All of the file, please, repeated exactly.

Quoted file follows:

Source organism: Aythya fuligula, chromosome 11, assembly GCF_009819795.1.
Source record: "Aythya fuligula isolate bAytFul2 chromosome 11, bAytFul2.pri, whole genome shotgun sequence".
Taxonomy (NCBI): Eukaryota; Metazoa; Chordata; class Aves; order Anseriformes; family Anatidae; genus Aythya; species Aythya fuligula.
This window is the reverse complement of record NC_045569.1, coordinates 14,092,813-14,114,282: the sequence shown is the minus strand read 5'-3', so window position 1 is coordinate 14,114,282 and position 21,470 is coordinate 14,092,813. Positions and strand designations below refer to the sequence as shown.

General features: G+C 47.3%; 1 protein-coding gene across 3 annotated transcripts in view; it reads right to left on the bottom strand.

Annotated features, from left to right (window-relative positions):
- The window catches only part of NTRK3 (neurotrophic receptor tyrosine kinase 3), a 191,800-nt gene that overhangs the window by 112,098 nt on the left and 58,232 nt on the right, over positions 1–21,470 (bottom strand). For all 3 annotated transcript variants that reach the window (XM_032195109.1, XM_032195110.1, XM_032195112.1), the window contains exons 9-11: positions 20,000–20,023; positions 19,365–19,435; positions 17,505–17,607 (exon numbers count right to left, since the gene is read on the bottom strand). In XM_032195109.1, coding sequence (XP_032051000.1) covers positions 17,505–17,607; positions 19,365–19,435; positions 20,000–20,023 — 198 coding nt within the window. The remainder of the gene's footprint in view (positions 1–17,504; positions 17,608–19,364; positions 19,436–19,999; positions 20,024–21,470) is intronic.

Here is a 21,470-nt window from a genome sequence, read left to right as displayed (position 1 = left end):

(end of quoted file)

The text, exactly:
Source organism: Aythya fuligula, chromosome 11, assembly GCF_009819795.1.
Source record: "Aythya fuligula isolate bAytFul2 chromosome 11, bAytFul2.pri, whole genome shotgun sequence".
Taxonomy (NCBI): Eukaryota; Metazoa; Chordata; class Aves; order Anseriformes; family Anatidae; genus Aythya; species Aythya fuligula.
This window is the reverse complement of record NC_045569.1, coordinates 14,092,813-14,114,282: the sequence shown is the minus strand read 5'-3', so window position 1 is coordinate 14,114,282 and position 21,470 is coordinate 14,092,813. Positions and strand designations below refer to the sequence as shown.

General features: G+C 47.3%; 1 protein-coding gene across 3 annotated transcripts in view; it reads right to left on the bottom strand.

Annotated features, from left to right (window-relative positions):
- The window catches only part of NTRK3 (neurotrophic receptor tyrosine kinase 3), a 191,800-nt gene that overhangs the window by 112,098 nt on the left and 58,232 nt on the right, over positions 1–21,470 (bottom strand). For all 3 annotated transcript variants that reach the window (XM_032195109.1, XM_032195110.1, XM_032195112.1), the window contains exons 9-11: positions 20,000–20,023; positions 19,365–19,435; positions 17,505–17,607 (exon numbers count right to left, since the gene is read on the bottom strand). In XM_032195109.1, coding sequence (XP_032051000.1) covers positions 17,505–17,607; positions 19,365–19,435; positions 20,000–20,023 — 198 coding nt within the window. The remainder of the gene's footprint in view (positions 1–17,504; positions 17,608–19,364; positions 19,436–19,999; positions 20,024–21,470) is intronic.

Here is a 21,470-nt window from a genome sequence, read left to right as displayed (position 1 = left end):